Sunday, January 17, 2010
Although I like many types of macaroni and cheese, I don't have it so easy. K-man runs very hot and cold about it. My stats run 1-4 on him liking the M&C recipes I've made. He says he can't explain it why Mac and Cheese is just something that he doesn't HATE but just isn't fond of. WHAT? ARE YOU NUTS? Sometimes he likes it, sometimes not. Once I find the recipe he likes I am DONE. No more trying new M&C recipes.
I found a new recipe on Baker's Banter (King Arthur's Flour) for Garlic-Herb Mac and Cheese and wanted to give it a try. They use a powdered white cheese powder which I already had. But I was a little apprehensive since the powder was now a BLOCK.....I had to run a hunk through food pro to measure out a 1/2 cup. Doesn't look promising. I made it and thought I am really not using this perhaps I should just toss it out after this recipe....Stay tuned for what happens after I made this.....
Garlic-Herb Mac and Cheese
adapted from "The Big Cheese-y" by King Arthur's Flour
8 ounces (about 2 cups) uncooked tube-type pasta (you gotta have something to hold the sauce!)
1/4 cup cake flour (they used on of their special mixes, they said you could sub flour)
2 -3/4 cups milk
1/2 cup Vermont cheese powder (see above-you can substitute a packet from any white cheddar mac and cheese box)
2 cups shredded cheddar cheese (I used Cabot's 70% reduced fat white cheddar)
1/2 teaspoon ground black pepper
1/2 teaspoon ground mustard powder
1/4 to 1/2 teaspoon salt, to taste
4 tablespoons butter
2 teaspoons garlic oil, optional
2 teaspoons Pizza Seasoning or rosemary and thyme
1 -1/2 cups Japanese panko (coarse bread crumbs)
1) Preheat the oven to 350°F. Grease a 2-quart baking dish.
2) Cook the pasta in boiling salted water until al dente (slightly firmer than you would normally eat it). Drain and rinse with cool water. Set aside.
3) In a large saucepan set over medium heat, whisk together the flour, milk, and cheese powder. Bring to a boil.
4) Remove from the heat and stir in the cheese and seasonings. Stir occasionally, until cheese is completely melted.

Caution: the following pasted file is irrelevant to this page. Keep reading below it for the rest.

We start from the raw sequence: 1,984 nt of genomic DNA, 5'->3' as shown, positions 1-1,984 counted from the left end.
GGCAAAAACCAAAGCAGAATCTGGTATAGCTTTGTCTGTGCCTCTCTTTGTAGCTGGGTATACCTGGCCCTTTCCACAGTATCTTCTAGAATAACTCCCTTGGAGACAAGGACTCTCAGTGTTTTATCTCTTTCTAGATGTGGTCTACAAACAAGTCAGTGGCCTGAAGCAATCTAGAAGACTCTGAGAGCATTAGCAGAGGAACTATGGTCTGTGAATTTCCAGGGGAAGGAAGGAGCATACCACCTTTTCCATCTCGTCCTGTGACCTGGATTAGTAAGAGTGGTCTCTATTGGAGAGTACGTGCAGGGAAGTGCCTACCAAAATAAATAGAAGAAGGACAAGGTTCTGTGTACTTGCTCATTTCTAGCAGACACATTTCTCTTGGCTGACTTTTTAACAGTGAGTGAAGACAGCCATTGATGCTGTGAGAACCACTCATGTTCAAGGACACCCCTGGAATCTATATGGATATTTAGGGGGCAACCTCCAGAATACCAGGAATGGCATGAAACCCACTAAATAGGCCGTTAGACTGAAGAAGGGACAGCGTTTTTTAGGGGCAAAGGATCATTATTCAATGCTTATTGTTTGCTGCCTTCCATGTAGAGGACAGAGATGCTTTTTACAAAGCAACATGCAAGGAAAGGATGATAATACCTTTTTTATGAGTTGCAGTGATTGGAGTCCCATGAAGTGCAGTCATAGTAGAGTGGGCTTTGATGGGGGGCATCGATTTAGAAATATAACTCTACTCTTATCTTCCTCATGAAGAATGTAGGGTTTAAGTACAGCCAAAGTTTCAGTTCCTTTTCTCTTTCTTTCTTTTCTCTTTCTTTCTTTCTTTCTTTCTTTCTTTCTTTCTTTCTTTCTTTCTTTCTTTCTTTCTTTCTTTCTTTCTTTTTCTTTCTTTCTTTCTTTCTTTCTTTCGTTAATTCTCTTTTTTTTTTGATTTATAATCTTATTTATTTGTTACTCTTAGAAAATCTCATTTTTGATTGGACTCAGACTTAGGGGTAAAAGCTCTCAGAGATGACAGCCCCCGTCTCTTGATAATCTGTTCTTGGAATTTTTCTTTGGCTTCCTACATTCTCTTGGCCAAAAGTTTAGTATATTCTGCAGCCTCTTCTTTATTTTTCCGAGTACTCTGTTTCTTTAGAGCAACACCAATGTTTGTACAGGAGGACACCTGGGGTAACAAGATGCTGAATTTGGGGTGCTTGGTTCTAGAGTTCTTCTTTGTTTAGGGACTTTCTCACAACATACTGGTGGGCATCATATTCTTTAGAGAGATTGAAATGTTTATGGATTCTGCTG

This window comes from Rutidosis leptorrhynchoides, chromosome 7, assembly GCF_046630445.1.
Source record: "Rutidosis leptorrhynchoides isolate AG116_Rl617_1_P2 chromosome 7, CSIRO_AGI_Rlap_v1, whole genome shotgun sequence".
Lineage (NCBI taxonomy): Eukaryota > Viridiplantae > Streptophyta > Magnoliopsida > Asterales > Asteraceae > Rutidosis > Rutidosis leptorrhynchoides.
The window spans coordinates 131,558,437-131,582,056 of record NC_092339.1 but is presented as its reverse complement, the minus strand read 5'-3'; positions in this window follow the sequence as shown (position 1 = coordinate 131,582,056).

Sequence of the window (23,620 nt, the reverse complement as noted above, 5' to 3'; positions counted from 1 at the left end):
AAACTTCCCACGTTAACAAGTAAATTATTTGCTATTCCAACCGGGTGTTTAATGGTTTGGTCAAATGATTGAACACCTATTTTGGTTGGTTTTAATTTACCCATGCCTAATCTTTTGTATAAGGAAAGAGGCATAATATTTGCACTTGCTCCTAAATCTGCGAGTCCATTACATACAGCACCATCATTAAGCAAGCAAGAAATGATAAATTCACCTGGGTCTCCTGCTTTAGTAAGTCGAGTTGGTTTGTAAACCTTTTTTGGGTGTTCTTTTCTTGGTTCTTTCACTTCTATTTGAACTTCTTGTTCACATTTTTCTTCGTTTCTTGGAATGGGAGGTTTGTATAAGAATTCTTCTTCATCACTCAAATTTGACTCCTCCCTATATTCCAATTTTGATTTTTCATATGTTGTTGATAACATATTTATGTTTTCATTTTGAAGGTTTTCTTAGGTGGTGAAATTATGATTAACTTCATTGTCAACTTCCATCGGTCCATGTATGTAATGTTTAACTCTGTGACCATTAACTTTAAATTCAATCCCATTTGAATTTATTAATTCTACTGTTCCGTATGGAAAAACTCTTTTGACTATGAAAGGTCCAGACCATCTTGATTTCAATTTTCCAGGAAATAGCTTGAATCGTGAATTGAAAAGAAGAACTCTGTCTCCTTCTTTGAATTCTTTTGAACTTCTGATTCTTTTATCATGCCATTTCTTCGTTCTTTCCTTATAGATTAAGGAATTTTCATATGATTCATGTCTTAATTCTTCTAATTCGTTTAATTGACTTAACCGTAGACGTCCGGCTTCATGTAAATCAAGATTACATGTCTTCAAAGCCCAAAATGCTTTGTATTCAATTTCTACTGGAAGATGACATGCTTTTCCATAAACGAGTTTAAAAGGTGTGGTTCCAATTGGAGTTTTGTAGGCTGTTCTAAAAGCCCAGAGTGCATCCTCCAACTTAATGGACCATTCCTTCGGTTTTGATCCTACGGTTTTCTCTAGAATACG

5) Stir the pasta into the cheese sauce. Spoon it into the baking dish.
6) Melt the butter and garlic oil together, then stir in the pizza seasoning and panko bread crumbs. Sprinkle a thick layer over the pasta and cheese.
7) Bake the casserole for 25 to 35 minutes, until bubbly and browned. Remove from the oven, and serve hot.
Yield: 5 1/2 cups, about 4 servings.
The crumb topping was delicious and crunchy. But, as for the cheesy noodles, I am not sure if my powder had something to do with it, but something about this was off. It was creamy not gritty but I think the powder was past it's prime. I will want to make this again. WHY, you ask?
Because my mom walked in the door for dinner with a bag of 3 NEW bags of white cheese powder. Oh lord. I had a hard enough time using up ONE bag, now I have 3 new ones? GEEZ.
So, I will keep one and I want to giveaway the TWO others for those who would like to try out this white cheese powder for themselves. You certainly can just can use it just like your standard mac and cheese directions with 1/4 cup butter and 1/2 cup milk with probably 2-3 Tbsp of the powder with their cooked macaroni OR use it to follow this recipe.
SO, if you have never used cheese powder and want to play around with it or use it to try and make your own copycat cheese nips like I did, drop a comment and I will determine a winner in the next few days.
Post Script NOTE: So I used one of the new bags of Cheese using the same cheese sauce recipe for some broccoli and it ROCKED. Yum! Therefore, I am concluding that the M&C I made and said it was 'off' I was right. It WAS the cheese powder...past it's prime. Those of you hesitant to enter thinking this cheese powder isn't good. Not true!